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Tiki and Tierney: Will the presence of fans give NFL teams a competitive advantage?
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The NFL regular season is a little over a week away, and games will look a lot different this year due to the coronavirus pandemic. NFL commissioner Roger Goodell addressed the upcoming season, their plan for the pandemic and addressing social justice issues on a conference call on Tuesday. Goodell confirmed that this season, the league will have the phrases “End Racism” and “It Takes All of Us” painted in the end zones.

“The NFL stands with the Black community, the players, clubs and fans confronting systemic racism,” Goodell said. “We will not relent in our work.”

Goodell has recently said that he was wrong for his previous approach on players protesting and now says he respects their decision should they choose to peacefully protest during the games.

NFL executive vice president of football operations Troy Vincent echoed this position saying, “They all have that choice and that individual right to sit out and protest.”

Goodell also discussed one of the major differences in this season, which is a lack of fans at most stadiums. While some teams are allowing a limited number of fans at games from the start, most have either made the decision to not have fans at all this season, or at least not in September.

Many are wondering if the lack of overarching policy from the league will cause a disparity in competition, with some teams having a home field advantage.

Goodell says the league does not think there’s any advantage between those welcoming in fans and those who are not able to, either by choice or local regulations.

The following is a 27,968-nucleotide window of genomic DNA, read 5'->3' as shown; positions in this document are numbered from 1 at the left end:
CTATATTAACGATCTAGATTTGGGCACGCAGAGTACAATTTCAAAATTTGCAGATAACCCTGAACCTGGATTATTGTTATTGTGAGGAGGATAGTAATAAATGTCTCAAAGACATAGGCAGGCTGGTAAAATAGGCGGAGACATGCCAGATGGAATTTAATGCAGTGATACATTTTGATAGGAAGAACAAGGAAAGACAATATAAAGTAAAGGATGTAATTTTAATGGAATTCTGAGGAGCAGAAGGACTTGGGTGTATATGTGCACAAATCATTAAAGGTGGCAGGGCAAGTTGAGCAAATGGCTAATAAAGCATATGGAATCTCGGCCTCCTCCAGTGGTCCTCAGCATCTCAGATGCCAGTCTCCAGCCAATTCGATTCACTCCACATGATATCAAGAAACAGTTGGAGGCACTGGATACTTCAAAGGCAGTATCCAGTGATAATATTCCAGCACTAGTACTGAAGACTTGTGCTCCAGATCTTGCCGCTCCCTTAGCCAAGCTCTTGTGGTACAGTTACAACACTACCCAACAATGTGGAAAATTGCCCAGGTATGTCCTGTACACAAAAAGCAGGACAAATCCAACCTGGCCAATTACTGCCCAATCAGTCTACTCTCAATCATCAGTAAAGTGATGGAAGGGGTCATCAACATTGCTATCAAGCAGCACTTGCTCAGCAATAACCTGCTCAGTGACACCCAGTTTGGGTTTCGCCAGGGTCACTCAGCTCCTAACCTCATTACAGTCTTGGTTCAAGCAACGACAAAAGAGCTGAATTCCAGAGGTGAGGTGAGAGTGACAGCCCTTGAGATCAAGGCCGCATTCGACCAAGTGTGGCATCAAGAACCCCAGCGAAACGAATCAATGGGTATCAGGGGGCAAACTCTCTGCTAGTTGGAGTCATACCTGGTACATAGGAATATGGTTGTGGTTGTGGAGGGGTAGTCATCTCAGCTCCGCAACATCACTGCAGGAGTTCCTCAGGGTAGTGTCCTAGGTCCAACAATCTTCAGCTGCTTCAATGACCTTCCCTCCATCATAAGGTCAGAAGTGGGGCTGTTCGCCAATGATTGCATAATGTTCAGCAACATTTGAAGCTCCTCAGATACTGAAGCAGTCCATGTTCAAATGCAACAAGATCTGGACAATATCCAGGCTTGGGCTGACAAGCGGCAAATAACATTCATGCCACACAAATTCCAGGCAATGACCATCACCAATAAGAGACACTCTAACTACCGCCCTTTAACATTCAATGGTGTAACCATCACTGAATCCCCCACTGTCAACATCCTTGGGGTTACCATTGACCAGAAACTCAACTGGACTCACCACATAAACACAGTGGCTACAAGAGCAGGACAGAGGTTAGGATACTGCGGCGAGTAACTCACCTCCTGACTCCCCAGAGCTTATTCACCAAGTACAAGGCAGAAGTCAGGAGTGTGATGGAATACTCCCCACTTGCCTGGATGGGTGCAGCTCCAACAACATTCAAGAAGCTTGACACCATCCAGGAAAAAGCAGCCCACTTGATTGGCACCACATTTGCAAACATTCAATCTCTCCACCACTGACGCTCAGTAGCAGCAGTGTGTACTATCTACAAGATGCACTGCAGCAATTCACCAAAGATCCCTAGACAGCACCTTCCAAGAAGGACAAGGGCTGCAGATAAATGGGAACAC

“We do not believe it’s a competitive advantage. We discussed it very early on with our Competition Committee and with our clubs. We do not see that,” he said. 

“We obviously have varying capacities across the league, and from our standpoint, we want to invite our fans in if we can do it safely and we can do it with the full support of local officials. We think our fans want to come the stadium.”

He also brought up the lingering question of safety and their expectation of finishing the season. 

“We’re looking to start and complete the season on time,” Goodell said. “We have to put ourselves in the best possible position to complete the season. We will remain vigilant and adapt to circumstances as needed.”

He says while he believes the minimal positive COVID-19 cases show what they’re doing is working, he wants to make sure the league does not “get comfortable.”

He admits there’s still a lot of uncertainty. 

“We’re not patting ourselves on the back yet,” he said. “It will not be easy, and it will be different. But we are prepared.”

The season kicks off on Thursday, September 10 with the defending Super Bowl champion Kansas City Chiefs hosting the Houston Texas. 

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